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Purple Reign: Numero Anthologizes Early Minneapolis Funk Bands

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Purple SnowIt was something like Sly Stone or James Brown for the New Wave set: tight, sparse R&B jams peppered with funky guitar and pulsating bass, sweetened with electronic accoutrements in the percussion section and dazzling synthesizers where a horn section might be. The “Minneapolis sound” changed soul music dramatically in the ’80s, with Prince and his collaborators, associates and followers (The Time, Andre Cymone, Jimmy Jam & Terry Lewis, Alexander O’Neal) helping rewrite musical style for a new generation.

With much of Prince’s recent material partially focused on retrofied jams (his last studio albums in the U.S., 2009’s LOtUSFLOWER and MPLSound, were heavy on the Linn LM-1 drums and Oberheim OBX synths that propelled the likes of 1999 and Purple Rain into pop immortality), and an entire wave of activity surrounding the Tabu Records catalogue with the help of Edsel Records this year, the time seems right to revisit just where that sound came from. Enter cratedigger label extraordinaire Numero, whose double-disc compilation Purple Snow: Forecasting the Minneapolis Sound takes listeners back to the earliest days of the funk revolution.

Many of the 32 tracks herein feature names familiar to Prince fans, but the leadoff track features The Purple One himself. “If You See Me” is a long-circulating outtake by 94 East, a band formed by local musician Pepe Willie, who was married to a cousin of Prince’s. The teenager was encouraged early on by Willie, who recruited both Prince and a childhood friend, bassist Andre Cymone, to play in his band. Prince would of course find success producing, writing, arranging and performing his own material when signed to Warner Bros. in 1978 – but he took Cymone with him in his live backing band. (Cymone was not an official member of the famed Revolution, eventually being replaced by bassist Mark Brown, though he did sign to Columbia Records shortly thereafter and cut three albums, most famously 1985’s The Dance Electric, with a title track written by – you guessed it – Prince.)

The notable names don’t stop there. Purple Snow features cuts by Flyte Tyme, a funk outfit that featured among its ranks keyboardists James Harris III and Monte Moir, bassist Terry Lewis and drummer Jellybean Johnson. Lead singer Cynthia Johnson would depart the group for Lipps Inc. (it’s her pipes that grace dance classic “Funkytown”), and she would be replaced by another Twin Cities up-and-comer, Alexander O’Neal. Those five would be considered for a project Prince was allowed to produce for Warner Bros.; ultimately, he kept all but O’Neal, whom he replaced with Morris Day. Adding guitarist Jesse Johnson and percussionist/comic foil Jerome Benton (and downplaying his writing-producing-performing output under the pseudonym Jamie Starr), Prince created The Time, arguably his best spin-off project. (Jam and Lewis were ejected from the band before the release of Purple Rain, in which The Time figure heavily; the band split up shortly thereafter but briefly reunited for new albums in 1990 and 2011.)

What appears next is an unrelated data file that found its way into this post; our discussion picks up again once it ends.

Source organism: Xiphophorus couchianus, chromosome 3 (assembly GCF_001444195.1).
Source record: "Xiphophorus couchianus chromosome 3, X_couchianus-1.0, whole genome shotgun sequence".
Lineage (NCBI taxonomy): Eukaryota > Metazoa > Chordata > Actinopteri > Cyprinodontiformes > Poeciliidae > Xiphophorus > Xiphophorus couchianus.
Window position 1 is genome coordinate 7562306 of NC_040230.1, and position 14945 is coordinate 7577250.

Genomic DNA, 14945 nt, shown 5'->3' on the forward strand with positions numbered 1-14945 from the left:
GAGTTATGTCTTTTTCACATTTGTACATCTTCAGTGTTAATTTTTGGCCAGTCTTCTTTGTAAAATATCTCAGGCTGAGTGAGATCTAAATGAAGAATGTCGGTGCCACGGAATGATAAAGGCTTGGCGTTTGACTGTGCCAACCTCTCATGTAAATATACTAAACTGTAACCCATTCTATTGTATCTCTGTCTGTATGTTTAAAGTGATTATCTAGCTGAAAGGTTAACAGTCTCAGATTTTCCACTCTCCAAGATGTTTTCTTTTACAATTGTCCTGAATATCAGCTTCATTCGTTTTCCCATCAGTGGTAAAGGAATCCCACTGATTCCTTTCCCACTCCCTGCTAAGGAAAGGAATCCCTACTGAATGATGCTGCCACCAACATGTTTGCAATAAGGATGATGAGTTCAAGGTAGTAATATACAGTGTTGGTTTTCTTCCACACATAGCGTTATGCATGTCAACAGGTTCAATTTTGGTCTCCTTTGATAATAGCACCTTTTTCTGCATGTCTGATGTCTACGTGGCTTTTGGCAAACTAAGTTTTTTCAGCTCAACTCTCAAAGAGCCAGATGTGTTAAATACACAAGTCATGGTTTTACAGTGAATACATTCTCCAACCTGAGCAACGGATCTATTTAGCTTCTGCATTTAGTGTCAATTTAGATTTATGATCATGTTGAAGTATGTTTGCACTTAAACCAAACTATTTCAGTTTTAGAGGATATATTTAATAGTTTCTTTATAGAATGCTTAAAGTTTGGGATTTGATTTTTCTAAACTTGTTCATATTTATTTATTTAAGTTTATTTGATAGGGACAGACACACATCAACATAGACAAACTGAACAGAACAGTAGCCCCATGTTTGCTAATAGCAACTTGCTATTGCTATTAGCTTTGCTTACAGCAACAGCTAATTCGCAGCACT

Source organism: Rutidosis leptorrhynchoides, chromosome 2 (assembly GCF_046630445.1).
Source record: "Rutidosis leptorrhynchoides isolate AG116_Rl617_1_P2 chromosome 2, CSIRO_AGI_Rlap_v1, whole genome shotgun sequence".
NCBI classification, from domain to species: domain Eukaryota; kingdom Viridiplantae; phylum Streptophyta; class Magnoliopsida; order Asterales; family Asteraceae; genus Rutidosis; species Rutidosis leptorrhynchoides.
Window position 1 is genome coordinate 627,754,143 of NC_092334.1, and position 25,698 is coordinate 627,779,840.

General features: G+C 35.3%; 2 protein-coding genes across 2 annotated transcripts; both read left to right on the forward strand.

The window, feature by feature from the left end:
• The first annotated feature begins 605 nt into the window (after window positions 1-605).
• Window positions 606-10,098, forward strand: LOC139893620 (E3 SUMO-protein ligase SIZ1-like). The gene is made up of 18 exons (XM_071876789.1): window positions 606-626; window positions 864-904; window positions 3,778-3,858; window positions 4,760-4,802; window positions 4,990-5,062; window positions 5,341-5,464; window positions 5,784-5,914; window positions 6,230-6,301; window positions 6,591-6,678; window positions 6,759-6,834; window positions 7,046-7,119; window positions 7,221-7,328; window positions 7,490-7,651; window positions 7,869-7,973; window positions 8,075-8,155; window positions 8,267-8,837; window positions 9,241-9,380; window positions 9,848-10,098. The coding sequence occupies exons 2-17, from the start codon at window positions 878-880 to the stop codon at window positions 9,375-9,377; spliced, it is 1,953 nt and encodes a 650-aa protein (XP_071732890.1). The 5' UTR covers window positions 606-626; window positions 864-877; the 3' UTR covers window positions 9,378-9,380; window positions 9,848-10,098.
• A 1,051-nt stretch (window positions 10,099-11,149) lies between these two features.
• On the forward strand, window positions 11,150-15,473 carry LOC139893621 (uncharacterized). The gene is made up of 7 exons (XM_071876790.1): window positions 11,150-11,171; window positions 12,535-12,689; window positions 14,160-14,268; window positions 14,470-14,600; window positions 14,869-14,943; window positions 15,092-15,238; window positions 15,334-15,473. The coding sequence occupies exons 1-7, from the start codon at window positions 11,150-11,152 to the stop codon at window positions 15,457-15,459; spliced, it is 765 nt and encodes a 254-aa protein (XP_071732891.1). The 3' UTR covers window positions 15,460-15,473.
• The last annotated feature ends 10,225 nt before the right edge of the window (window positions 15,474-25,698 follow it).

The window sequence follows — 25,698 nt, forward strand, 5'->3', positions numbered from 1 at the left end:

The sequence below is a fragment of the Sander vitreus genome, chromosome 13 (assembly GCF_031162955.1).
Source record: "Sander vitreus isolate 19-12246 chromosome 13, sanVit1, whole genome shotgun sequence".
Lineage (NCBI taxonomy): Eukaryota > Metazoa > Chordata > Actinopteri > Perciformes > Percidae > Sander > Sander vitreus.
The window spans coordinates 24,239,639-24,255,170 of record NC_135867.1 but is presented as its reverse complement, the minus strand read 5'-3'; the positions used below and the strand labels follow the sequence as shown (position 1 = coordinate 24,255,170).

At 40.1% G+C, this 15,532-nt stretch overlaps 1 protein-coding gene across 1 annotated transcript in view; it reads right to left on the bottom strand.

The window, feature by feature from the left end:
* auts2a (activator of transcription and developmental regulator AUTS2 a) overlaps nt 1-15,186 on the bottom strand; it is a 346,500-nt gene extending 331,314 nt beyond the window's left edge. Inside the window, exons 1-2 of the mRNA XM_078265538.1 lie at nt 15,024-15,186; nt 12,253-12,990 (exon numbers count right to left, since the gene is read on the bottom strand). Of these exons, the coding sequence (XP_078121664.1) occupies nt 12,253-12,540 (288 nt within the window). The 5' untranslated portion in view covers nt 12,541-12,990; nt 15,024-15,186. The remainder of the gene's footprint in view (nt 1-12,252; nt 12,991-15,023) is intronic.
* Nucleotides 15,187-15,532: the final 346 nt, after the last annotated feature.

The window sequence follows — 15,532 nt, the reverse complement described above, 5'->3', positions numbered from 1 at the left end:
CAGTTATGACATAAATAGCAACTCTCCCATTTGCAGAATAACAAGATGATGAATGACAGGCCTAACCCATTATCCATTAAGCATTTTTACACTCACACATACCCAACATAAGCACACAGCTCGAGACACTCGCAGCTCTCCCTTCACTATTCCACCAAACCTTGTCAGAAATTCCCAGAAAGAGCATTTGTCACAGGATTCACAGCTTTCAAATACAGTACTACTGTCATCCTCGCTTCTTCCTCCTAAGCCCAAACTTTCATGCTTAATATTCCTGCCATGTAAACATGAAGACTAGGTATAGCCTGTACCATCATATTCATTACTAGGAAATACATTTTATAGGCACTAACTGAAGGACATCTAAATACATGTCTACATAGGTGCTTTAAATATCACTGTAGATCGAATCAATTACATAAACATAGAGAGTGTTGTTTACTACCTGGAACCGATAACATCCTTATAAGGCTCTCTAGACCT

Jam and Lewis, of course, used the Flyte Tyme moniker to get their producing career off the ground in the middle of the decade, working for Tabu Records (writing and producing for O’Neal, Cherrelle and The S.O.S. Band) before hitting it big collaborating with Janet Jackson. But even before that, Jam was a principal member of Mind and Matter, another local outfit honored both on this set (with both sides of their only single and another outtake) and another forthcoming Numero title: 1514 Oliver Avenue (Basement), a compilation of nine unreleased home demos largely written and produced by the future Jam. Mind and Matter were, perhaps, a more organic alternative to the Minneapolis sound, and it’s a fascinating listen/companion piece to the mighty Purple Snow.

Purple Snow will be available as a 2CD or 4LP set, each packed in hardbound packages with copious liner notes and essays. The first 500 pre-orders from Numero’s website get an additional, Prince-ish vinyl treat: a 7″ single featuring “Twin Cities Rapp,” David “T.C.” Ellis’ 1985 single in tribute to the by-then internationally-renowned Minneapolis acts of the day. (T.C. would later affiliate himself with the Prince camp, co-starring in the bizarre Purple Rain sequel Graffiti Bridge in 1990 and releasing a full-length, True Confessions, on The Artist’s Paisley Park label a year later.) It’s in stores December 3, while Mind & Matter’s 1514 Oliver Avenue (Basement) is available now. After the jump, you’ll find the full track lists for both!

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Written by Mike Duquette

November 7, 2013 at 13:39

Reissue Theory: The Time, “All-Time Greatest”

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Welcome to another installment of Reissue Theory, where we focus on notable albums and the reissues they could someday see. On the 30th anniversary of the first album by one of Prince’s most notable associated acts, we picture a release that’s never happened: a career-spanning compilation for The Time.

Thirty years ago, a major musical milestone occurred: Prince started transforming from a freaky, funk-rock gem of the Minneapolis music scene into an all-consuming musical entity. The conduit through which Prince started splitting his atoms was The Time, a solid, seven-piece funk outfit whose self-titled debut album, produced by Prince, was released on this day in 1981.

Prince has had plenty of run-ins with protegees and other artists who’ve used his talents for hit-making gold. But the first and arguably best was The Time. While they may have sounded like Prince’s demos on record, the group made their work their own, with a trademark swagger, idiosyncratic style and rock-solid live performances that resonated far beyond the group’s appearance in Purple Rain.